ByRoute 7.2 Co. Limerick & Co. Kerry

Lixnaw (Co. Kerry / North)

Lixnaw (Leic Snámha – “The swimming flagstone” / Léac Snámha – “The swimming lake”) (pop. 250) is a village near the River Brick in the heart of rural North Kerry.

Lixnaw has a strong GAA tradition. (Photo – www.kerryman.ie)

Lixnaw Castle, of which little remains, was built in 1320 by Nicholas FitzMaurice, 3rd Baron of Lixnaw, whose descendants became Barons and later Earls of Kerry. In 1600 Sir Charles Wilmot and his forces garrisoned the castle and established it as their centre of operations. Subsequently re-taken by Lord Kerry, it was entrusted to his brother Gerald FitzMaurice, who was eventually forced to surrender  due to lack of water. The castle was the principal childhood home of William Petty-FitzMaurice, made Earl of Shelburne in 1753, who served as  the UK’s Prime Minister in 1782-3, and was created Marquess of Lansdowne in 1784. The castle was in ruins in 1837. A Sheela-na-Gig from the site is now on display in the NMI.

The local Agricultural Museum is quite interesting.

The Korean War Memorial honours 35 Irishmen, 25 of them US Army conscripts, who died in Korea between 1950 and 1953.

St. Michael’s church (RC) was designed by J.J.McCarthy and constructed in 1867; the interior has been “liturgically remodelled”.

St Michael’s Well, guarded by a statue of the Archangel defeating Lucifer, is reputed to be a particularly powerful Holy Well, with people coming from far and wide seeking cures for cancer, motor neuron disease, cerebral palsy, cystic fibrosis, MS,  ME and ailments of the immune system.

Ceolann, the local branch of Comhaltas Ceoltóirí Éireann, incorporates a theatre, music shop and a museum/library, attracting thousands of visitors every year. Officially the Diarmuid O’Cathain Cultural Centre, it was a teacher’s residence for over seventy years before it was purchased by Comhaltas in 1982.

Lixnaw hosts the Feile Feabhra in early spring and a hugely popular Feile Cheoil in July.

Lixnaw is

Kilflynn (Co. Kerry / North)

Kilflynn (Cill Flainn – “church of Saint Flainn”, a hermit) is a tiny village with two pubs and a shop.

Kilflynn used to be called Stackstown; the local landowners were the Stack family, who gave their name to the nearby mountain range and built Crotta House, where Horatio (later Lord) Kitchener of WWI recruitment fame spent time as a child.

St. Mary’s church (RC), founded in 1848 and rebuilt in 1932, has an attractive interior with a high pine ceiling, well lit by a splendid rose window.

St Columbane’s church (CoI) in the middle of the village has been beautifully restored as the The Saint Columba Heritage Centre & Museum.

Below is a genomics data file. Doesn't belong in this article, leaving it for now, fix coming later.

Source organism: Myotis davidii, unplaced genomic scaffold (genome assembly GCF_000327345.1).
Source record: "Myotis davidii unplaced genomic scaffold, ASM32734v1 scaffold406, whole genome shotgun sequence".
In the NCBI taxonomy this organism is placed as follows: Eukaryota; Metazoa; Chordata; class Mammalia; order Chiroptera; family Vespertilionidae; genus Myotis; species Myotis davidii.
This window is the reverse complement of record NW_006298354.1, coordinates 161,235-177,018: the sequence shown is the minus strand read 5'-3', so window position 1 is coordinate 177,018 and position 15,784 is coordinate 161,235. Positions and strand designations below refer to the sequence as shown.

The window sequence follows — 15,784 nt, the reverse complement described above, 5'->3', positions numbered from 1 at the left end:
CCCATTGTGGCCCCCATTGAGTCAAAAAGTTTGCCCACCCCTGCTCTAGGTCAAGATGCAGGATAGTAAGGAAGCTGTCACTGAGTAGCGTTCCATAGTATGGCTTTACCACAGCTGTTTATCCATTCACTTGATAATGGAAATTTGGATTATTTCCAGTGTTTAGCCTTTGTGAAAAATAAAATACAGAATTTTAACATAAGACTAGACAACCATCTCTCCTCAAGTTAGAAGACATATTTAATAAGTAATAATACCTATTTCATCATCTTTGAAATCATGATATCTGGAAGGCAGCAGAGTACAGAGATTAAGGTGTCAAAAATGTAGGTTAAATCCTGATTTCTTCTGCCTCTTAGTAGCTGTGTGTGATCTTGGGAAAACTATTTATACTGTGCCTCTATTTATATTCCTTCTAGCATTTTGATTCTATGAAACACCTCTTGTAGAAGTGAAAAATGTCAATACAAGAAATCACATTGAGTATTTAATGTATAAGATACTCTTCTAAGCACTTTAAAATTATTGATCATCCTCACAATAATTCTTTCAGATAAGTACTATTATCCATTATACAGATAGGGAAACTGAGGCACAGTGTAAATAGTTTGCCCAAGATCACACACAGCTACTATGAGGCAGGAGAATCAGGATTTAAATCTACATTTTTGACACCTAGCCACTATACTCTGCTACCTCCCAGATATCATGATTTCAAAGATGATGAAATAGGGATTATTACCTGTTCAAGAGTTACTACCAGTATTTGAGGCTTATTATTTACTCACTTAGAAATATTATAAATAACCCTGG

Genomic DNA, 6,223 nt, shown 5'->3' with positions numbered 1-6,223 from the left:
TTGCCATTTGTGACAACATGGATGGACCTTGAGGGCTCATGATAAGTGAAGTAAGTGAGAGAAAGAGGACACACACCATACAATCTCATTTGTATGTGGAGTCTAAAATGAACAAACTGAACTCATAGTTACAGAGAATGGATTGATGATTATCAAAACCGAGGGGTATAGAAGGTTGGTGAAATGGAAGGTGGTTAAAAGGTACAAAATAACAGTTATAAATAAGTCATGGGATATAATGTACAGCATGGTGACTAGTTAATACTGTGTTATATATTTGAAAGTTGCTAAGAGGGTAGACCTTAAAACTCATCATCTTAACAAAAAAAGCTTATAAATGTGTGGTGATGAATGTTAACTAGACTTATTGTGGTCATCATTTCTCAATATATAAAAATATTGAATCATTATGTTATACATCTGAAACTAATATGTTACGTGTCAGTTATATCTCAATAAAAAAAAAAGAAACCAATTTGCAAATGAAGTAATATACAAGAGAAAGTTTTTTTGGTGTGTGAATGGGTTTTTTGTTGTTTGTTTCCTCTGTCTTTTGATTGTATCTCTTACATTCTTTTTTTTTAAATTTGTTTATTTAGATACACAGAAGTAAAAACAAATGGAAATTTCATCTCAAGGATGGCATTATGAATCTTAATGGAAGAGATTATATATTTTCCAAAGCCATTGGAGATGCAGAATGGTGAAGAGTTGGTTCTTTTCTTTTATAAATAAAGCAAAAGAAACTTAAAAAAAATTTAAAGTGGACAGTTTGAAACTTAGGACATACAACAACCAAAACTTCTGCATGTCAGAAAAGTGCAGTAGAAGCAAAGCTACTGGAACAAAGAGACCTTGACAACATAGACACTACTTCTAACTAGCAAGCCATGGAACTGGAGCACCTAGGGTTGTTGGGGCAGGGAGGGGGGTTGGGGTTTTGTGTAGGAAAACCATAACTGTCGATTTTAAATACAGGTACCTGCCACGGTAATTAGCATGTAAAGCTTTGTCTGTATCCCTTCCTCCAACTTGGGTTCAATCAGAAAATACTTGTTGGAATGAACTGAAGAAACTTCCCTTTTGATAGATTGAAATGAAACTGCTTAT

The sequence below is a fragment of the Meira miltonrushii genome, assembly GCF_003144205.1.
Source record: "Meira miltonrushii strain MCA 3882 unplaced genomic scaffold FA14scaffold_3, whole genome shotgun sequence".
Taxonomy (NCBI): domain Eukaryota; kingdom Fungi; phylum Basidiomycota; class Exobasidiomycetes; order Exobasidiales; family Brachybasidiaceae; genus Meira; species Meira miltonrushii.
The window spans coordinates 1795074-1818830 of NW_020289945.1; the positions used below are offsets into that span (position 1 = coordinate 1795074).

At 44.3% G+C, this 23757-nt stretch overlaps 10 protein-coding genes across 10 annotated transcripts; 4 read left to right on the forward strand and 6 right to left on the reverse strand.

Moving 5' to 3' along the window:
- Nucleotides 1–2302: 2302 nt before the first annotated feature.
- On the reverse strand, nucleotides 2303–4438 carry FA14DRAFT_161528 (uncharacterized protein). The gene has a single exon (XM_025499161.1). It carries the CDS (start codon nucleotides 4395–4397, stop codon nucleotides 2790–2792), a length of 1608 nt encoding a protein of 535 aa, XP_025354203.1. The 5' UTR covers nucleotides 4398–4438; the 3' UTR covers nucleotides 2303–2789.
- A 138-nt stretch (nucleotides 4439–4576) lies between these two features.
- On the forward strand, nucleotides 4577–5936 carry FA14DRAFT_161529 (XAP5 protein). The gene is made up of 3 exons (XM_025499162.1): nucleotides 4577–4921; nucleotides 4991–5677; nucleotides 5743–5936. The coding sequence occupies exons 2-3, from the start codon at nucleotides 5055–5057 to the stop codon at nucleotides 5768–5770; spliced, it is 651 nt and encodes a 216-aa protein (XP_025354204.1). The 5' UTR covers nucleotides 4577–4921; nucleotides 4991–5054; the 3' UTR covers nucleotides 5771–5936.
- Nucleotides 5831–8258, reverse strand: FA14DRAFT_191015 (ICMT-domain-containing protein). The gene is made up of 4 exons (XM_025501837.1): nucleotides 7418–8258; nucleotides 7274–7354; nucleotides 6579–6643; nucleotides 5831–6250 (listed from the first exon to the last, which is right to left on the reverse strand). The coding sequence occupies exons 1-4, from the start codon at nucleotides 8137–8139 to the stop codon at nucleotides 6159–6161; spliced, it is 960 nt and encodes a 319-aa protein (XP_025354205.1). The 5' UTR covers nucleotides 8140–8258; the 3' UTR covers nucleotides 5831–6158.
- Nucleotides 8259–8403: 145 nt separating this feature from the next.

Kilflynn Museum and Bogland Information Centre, housed in an attractive large thatched cottage, has a Bog Village and a restaurant called A Day in the Bog. Regularly events include traditional music sessions and a “Poor Man’s Banquet”.

Kilflynn has an interesting old graveyard with a Republican plot.

Kilflynn is

Abbeydorney (Co. Kerry / North)

Abbeydorney (Mainistír Ó dTorna) (pop. 1150) is a friendly little town with several amiable hostelries, notably  O’Connor’s Abbey Tavern and McElligott’s Bar.

The Abbey

 

Kyrie Eleison / Odorney Abbey, from which the town derives its name, was founded in 1154 by the regional chieftain The O’Torna. (Photo – Kglavin)

 

Initially run by  monks from Monasteranenagh, this was the only medieval Cistercian establishment in County Kerry.  Christian O’Conarchy, founder of the Irish mother house, Mellifont Abbey, was buried here in 1186. A subsequent abbot was deposed in 1227 for his involvement in the Conspiracy of Mellifont.

 

Following King Henry VIII‘s 1539 Dissolution of the Monasteries, Abbeydorney was granted to Edmund to FitzMaurice, 11th Baron of Kerry, but the monks themselves were not dispersed, and the abbot remained active until 1577, when he was shot at Lixnaw Castle.

 

The remains visible today include the C15th abbey church with its west tower and some of the cloistral buildings. The grounds have long been used as a cemetery.

Abbeydorney saw a lot of action during The Troubles, notably the IRA‘s Ambush at Shannow Bridge on some Black & Tans and Auxiliaries, which resulted in the death of one British officer and two popular Republican volunteers, who are buried in the old graveyard at Kilflynn.

St Bernard’s church (RC) is an interesting and attractive modern structure.

Abbeydorney is

Killahan was the location of Tonaknock Abbey, supposedly of C7th origin and allegedly taken over in the C12th by the Knights Templar.

Only the ruins of the church remain; nearby there is a High Cross said to date from the C9th.

Listellick is the location of an An Oige Youth Hostel.

Listellick, the western end of ByRoute 7, is near Tralee on ByRoute 1.